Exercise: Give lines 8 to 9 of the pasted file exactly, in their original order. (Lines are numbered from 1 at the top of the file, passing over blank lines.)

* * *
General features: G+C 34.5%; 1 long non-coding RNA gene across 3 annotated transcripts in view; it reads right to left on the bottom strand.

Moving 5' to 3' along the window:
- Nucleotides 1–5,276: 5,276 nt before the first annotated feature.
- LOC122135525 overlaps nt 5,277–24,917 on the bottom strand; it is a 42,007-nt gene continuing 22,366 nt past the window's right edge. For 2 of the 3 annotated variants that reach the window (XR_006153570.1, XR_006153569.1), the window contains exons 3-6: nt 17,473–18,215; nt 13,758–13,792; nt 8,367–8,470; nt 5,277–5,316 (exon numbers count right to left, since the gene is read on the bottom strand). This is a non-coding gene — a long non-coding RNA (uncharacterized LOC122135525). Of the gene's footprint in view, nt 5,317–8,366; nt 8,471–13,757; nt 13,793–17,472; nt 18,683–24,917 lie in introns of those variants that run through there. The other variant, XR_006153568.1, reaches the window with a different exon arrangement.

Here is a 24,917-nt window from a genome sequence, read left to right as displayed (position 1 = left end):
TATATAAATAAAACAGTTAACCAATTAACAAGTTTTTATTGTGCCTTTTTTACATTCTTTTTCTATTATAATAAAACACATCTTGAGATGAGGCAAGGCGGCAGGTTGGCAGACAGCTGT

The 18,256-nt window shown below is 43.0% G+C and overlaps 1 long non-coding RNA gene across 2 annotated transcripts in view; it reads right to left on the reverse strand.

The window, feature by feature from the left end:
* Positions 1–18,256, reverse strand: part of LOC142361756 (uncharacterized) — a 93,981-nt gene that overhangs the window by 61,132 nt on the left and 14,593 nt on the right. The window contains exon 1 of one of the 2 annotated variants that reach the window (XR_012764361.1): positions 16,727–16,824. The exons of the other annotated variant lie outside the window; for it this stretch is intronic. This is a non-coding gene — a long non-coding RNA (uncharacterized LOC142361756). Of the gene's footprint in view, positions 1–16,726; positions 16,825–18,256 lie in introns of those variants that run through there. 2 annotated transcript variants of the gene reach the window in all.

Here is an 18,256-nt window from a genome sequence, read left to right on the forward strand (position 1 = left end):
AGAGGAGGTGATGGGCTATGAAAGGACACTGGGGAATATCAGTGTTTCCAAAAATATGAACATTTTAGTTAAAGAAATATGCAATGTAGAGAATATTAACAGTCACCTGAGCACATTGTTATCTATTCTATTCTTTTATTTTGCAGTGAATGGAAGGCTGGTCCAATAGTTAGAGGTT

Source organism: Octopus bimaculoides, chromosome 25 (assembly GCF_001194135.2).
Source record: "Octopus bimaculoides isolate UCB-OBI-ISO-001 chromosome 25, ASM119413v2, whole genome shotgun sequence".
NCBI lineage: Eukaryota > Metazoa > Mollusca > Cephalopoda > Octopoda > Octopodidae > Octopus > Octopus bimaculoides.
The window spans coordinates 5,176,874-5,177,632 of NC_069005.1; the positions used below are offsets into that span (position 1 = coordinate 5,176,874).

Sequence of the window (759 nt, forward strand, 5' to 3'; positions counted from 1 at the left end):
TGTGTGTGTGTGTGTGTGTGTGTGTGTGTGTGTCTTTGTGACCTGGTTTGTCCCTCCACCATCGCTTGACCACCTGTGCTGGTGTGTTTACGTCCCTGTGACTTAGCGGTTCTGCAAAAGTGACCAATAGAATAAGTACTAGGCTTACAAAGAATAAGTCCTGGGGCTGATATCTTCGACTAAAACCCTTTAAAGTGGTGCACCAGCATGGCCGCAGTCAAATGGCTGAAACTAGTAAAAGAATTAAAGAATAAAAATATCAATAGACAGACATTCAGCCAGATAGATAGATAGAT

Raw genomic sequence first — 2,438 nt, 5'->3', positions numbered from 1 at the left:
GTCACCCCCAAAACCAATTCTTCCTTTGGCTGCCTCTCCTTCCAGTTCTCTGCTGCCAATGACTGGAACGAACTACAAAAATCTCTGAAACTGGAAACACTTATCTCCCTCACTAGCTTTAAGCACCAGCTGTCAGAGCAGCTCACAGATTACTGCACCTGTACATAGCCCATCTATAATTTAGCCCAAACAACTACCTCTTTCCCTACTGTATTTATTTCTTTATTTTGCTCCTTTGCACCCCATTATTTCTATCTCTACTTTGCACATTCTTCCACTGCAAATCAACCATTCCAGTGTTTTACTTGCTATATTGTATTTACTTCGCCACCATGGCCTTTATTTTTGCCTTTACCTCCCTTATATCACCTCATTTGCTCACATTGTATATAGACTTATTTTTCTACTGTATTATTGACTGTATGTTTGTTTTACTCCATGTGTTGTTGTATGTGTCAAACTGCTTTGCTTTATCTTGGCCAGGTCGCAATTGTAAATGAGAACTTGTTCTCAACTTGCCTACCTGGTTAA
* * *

The window, feature by feature from the left end:
* Positions 1–18,256, reverse strand: part of LOC142361756 (uncharacterized) — a 93,981-nt gene that overhangs the window by 61,132 nt on the left and 14,593 nt on the right. The window contains exon 1 of one of the 2 annotated variants that reach the window (XR_012764361.1): positions 16,727–16,824. The exons of the other annotated variant lie outside the window; for it this stretch is intronic. This is a non-coding gene — a long non-coding RNA (uncharacterized LOC142361756). Of the gene's footprint in view, positions 1–16,726; positions 16,825–18,256 lie in introns of those variants that run through there. 2 annotated transcript variants of the gene reach the window in all.